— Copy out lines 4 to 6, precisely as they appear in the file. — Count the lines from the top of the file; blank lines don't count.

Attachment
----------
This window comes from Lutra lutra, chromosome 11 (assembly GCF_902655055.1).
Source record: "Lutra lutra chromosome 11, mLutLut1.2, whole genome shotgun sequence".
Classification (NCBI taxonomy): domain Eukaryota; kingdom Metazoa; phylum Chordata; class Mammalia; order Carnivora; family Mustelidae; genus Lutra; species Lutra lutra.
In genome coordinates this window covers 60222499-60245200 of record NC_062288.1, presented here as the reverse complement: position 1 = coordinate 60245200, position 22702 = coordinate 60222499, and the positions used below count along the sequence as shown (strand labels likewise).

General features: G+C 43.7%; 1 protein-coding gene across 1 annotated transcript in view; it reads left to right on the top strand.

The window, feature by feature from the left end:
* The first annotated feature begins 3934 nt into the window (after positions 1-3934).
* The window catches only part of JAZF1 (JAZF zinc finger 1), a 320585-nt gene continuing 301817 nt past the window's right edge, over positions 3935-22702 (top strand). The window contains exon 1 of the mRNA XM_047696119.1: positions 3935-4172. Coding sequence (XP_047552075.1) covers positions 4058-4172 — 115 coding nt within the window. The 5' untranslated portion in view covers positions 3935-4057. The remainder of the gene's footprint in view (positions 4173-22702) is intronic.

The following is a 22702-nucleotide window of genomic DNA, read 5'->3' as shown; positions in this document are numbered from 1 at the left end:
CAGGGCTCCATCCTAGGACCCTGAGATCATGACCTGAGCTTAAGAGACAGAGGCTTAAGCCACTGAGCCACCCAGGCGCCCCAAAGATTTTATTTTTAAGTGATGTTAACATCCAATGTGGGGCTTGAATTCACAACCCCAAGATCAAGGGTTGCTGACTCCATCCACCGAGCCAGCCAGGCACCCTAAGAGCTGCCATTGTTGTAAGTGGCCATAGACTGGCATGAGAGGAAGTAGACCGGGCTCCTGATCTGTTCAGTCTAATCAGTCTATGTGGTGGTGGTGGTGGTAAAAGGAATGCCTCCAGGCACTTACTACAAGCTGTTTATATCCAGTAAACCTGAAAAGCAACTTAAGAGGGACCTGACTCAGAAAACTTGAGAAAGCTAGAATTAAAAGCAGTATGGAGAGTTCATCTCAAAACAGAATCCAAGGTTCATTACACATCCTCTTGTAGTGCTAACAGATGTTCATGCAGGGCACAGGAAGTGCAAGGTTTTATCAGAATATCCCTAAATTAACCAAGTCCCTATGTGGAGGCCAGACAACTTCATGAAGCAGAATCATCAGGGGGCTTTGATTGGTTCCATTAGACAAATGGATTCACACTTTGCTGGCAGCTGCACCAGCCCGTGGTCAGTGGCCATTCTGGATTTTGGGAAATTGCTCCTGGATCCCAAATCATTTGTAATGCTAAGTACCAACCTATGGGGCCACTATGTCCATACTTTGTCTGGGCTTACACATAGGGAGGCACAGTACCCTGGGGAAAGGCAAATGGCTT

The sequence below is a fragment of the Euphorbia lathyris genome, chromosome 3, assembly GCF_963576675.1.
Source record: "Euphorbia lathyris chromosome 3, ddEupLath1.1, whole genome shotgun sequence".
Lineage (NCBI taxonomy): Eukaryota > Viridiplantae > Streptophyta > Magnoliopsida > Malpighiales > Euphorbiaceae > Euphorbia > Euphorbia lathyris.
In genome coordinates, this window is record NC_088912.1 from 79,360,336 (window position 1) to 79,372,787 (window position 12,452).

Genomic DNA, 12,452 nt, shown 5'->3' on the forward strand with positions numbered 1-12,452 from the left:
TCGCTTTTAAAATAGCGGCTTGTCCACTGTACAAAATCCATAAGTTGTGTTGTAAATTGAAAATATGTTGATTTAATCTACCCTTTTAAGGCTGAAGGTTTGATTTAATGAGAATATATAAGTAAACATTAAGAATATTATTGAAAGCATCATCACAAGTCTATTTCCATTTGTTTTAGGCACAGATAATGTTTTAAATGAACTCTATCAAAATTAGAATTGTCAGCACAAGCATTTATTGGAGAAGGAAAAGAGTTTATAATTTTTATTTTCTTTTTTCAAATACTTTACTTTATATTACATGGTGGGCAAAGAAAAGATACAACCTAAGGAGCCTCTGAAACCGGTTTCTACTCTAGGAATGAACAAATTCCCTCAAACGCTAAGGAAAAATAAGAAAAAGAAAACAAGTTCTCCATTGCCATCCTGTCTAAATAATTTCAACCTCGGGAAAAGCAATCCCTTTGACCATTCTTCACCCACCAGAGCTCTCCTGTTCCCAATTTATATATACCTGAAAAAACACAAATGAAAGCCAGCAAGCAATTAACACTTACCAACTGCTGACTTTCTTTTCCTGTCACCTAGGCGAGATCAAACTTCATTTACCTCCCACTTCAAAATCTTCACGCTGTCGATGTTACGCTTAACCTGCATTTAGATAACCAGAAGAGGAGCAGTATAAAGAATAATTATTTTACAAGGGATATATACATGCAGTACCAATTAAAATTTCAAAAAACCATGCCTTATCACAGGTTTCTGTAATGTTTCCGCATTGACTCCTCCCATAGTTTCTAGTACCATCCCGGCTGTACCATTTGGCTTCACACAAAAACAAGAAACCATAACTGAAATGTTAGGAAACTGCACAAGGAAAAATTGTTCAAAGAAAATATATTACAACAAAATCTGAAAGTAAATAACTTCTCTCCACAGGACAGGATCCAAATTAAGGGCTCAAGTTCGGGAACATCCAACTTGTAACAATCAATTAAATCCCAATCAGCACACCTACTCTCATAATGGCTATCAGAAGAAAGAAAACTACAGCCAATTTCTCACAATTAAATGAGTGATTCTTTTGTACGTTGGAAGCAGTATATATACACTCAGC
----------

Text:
In genome coordinates this window covers 60222499-60245200 of record NC_062288.1, presented here as the reverse complement: position 1 = coordinate 60245200, position 22702 = coordinate 60222499, and the positions used below count along the sequence as shown (strand labels likewise).

General features: G+C 43.7%; 1 protein-coding gene across 1 annotated transcript in view; it reads left to right on the top strand.

The window, feature by feature from the left end: